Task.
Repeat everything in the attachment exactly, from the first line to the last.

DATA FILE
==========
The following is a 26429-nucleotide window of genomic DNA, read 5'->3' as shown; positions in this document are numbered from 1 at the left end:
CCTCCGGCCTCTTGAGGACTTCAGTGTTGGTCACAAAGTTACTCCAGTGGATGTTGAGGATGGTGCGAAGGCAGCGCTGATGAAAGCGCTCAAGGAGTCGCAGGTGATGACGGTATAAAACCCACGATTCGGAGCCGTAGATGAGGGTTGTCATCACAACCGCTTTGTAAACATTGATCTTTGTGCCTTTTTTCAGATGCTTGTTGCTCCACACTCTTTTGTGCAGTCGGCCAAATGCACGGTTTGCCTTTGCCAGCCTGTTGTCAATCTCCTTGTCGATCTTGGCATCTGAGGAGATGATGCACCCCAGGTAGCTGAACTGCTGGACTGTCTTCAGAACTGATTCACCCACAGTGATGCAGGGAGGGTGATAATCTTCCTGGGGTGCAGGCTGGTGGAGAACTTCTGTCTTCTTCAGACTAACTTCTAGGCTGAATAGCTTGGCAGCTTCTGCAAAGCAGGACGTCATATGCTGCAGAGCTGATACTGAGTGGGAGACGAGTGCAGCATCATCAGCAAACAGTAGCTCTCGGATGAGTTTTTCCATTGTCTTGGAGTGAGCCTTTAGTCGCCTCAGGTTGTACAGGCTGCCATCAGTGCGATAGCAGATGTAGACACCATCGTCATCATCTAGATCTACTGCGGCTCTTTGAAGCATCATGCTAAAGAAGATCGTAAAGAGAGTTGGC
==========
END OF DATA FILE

The following is a 26429-nucleotide window of genomic DNA, read 5'->3' as shown; positions in this document are numbered from 1 at the left end:
CCTCCGGCCTCTTGAGGACTTCAGTGTTGGTCACAAAGTTACTCCAGTGGATGTTGAGGATGGTGCGAAGGCAGCGCTGATGAAAGCGCTCAAGGAGTCGCAGGTGATGACGGTATAAAACCCACGATTCGGAGCCGTAGATGAGGGTTGTCATCACAACCGCTTTGTAAACATTGATCTTTGTGCCTTTTTTCAGATGCTTGTTGCTCCACACTCTTTTGTGCAGTCGGCCAAATGCACGGTTTGCCTTTGCCAGCCTGTTGTCAATCTCCTTGTCGATCTTGGCATCTGAGGAGATGATGCACCCCAGGTAGCTGAACTGCTGGACTGTCTTCAGAACTGATTCACCCACAGTGATGCAGGGAGGGTGATAATCTTCCTGGGGTGCAGGCTGGTGGAGAACTTCTGTCTTCTTCAGACTAACTTCTAGGCTGAATAGCTTGGCAGCTTCTGCAAAGCAGGACGTCATATGCTGCAGAGCTGATACTGAGTGGGAGACGAGTGCAGCATCATCAGCAAACAGTAGCTCTCGGATGAGTTTTTCCATTGTCTTGGAGTGAGCCTTTAGTCGCCTCAGGTTGTACAGGCTGCCATCAGTGCGATAGCAGATGTAGACACCATCGTCATCATCTAGATCTACTGCGGCTCTTTGAAGCATCATGCTAAAGAAGATCGTAAAGAGAGTTGGC